Poor Lazarus reveals the danger of riches

Published: July 27, 2015

This is the seventh column in a 12-part series.

By Clifford M. Yeary
Associate Director, Little Rock Scripture Study

En Español

Jesus’ parables brilliantly illustrate a well-known proclamation of the prophet Isaiah. “For my thoughts are not your thoughts, nor are your ways my ways. … For as the heavens are higher than the earth, so are my ways higher than your ways, my thoughts higher than your thoughts” (Isaiah 55:8-9).

Jesus’ parables were meant to leave his listeners pondering just how different were the ways of God than what they assumed to be the fixed way of things in the “real” world. Jesus’ parables were meant to open the door to an ultimate reality — the reality of a life lived in the embrace of God’s will.

In the parable found in Luke 16:19-31, Jesus confronts us with an extremely wealthy man and a very poor man. The first notice that the parable is upsetting the cart of traditional expectations arrives with identifying the poor man with a name, Lazarus, while the rich man is left nameless. After 2,000 years, it’s still unsettling. The rich have forever had their names heralded while the poor are almost always anonymous.

Giving someone a name humanizes them. It recognizes them as a unique person rather than just one of a category of humans. Lazarus is somebody, however poor and pitiable, while the rich man is only that, a rich man. Readers down the centuries were so acutely aware of the need for names that they began to call the rich man “Dives,” which is simply Latin for “rich.”

Lazarus lies at the rich man’s door, to be encountered daily, one would assume, by the man who never uses his riches to alleviate the other’s suffering. The only help Lazarus receives in life is from the dogs that lick his sores.

Both the rich man and Lazarus die. Lazarus is carried away by angels where he enjoys the perpetual embrace of Abraham, the father of all the faithful. The rich man, though, is taken to Hades. From that place of fiery torment he can, however, see how Lazarus is comforted and cared for by Abraham. Depending on the translation, Lazarus is depicted as being in the bosom of Abraham, or at his side.

Either way, it means he is comforted with his head on Abraham’s chest. In our culture such an embrace is often seen as a maternal gesture of love and comfort. This physical closeness is the same as described in John between Jesus and the disciple “whom Jesus loved,” who lay his head on Jesus’ chest at the last supper (John 13:23).

Amazingly, while the rich man can see the now redeemed Lazarus, he can’t see any change in their relationship. He expects that poor Lazarus should act as his servant by alleviating his own suffering. But, when told by Abraham that Lazarus cannot go to him, he asks that Lazarus deliver a warning that will save the man’s five equally rich brothers from his own fate in Hades.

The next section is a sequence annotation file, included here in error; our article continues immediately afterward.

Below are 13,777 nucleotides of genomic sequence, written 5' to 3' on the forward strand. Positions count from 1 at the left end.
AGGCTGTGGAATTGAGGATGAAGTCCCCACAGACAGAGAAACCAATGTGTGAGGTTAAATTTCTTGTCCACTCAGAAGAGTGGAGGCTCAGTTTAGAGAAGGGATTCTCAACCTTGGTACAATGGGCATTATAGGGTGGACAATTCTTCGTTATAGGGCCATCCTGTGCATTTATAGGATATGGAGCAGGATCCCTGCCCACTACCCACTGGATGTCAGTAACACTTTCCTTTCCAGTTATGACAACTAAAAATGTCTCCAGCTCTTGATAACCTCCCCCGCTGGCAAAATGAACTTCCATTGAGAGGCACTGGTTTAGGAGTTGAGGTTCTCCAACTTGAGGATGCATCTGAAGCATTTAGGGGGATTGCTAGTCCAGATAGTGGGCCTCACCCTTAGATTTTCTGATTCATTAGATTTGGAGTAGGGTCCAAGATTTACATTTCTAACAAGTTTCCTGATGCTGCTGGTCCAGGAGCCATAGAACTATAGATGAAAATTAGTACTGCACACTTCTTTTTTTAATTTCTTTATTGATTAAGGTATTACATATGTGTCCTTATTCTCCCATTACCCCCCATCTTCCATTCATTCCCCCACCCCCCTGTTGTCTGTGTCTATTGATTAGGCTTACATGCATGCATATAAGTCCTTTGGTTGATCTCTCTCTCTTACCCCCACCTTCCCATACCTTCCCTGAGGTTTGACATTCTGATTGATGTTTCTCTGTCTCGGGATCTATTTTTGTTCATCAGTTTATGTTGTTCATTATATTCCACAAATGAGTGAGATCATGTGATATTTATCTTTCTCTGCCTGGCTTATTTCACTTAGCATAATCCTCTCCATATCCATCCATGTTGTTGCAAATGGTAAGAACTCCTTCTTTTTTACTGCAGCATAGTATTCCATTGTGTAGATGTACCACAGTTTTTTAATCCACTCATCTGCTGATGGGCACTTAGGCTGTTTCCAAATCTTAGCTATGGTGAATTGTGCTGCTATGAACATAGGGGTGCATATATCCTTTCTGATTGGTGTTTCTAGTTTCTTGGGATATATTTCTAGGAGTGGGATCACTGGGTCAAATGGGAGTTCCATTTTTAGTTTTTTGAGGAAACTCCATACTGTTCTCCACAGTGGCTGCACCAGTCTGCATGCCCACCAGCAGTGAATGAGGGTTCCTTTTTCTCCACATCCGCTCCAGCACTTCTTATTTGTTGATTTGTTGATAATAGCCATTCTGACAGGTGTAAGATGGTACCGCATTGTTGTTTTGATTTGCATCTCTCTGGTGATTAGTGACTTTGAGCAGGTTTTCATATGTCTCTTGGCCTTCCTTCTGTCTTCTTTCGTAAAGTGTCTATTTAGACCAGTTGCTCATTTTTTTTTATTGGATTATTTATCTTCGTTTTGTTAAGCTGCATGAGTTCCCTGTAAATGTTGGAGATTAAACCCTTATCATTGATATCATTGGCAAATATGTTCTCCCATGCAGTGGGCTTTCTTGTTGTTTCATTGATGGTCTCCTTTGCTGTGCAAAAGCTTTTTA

It is important to note that this parable clearly states that the rich man’s brothers have all they need to lead them to repentance and secure a place along with Lazarus in the embrace of Abraham: they have Moses and the prophets. This leads both Jewish and Christian scholars to reaffirm that Jesus understood his mission as being well within the living traditions of Judaism.

Would a warning from one risen from the dead bring about the wealthy brothers’ repentance? Not if they were intent on ignoring Moses and the prophets. In the Gospel of Luke, Moses and the prophets clearly point to Jesus, his suffering and resurrection (see Luke 24:25-27, 44-45).

Is the nameless rich man evil because he is rich? Is Lazarus righteous because he is poor? In Moses and the prophets those who are rich have a moral obligation to see that the poor in their midst receive their basic needs (Leviticus 19:10; Deuteronomy 24:17-22; Zechariah 7:9-10). God hears the cry of the poor (Exodus 22:21-26). Outside this parable, Jesus firmly warns against the ultimate dangers that accompany wealth (Mark 10:23-27; Luke 8:14).

The message of this parable lies in its great irony, not in its brief but explicit description of the afterlife. What Lazarus couldn’t tell the rich man’s brothers, the parable does: God is mindful of the needs of the poor, and those who have wealth must therefore also be mindful of the poor.

Study Questions

  • Why is identifying Lazarus by name such an important part of the parable?
  • Why wouldn’t Abraham send Lazarus to warn the rich man’s brothers?
  • What message do you think the parable sends to those who have great wealth (Leviticus 19:10; Deuteronomy 24:17-22; Zechariah 7:9-10)?
  • Who are the poor at the doors of your community? How might God be asking you, your parish and your community at large to better serve their needs?

This article was originally published in Arkansas Catholic July 25, 2015. Copyright Diocese of Little Rock. All rights reserved. This article may be copied or redistributed with acknowledgement and permission of the publisher.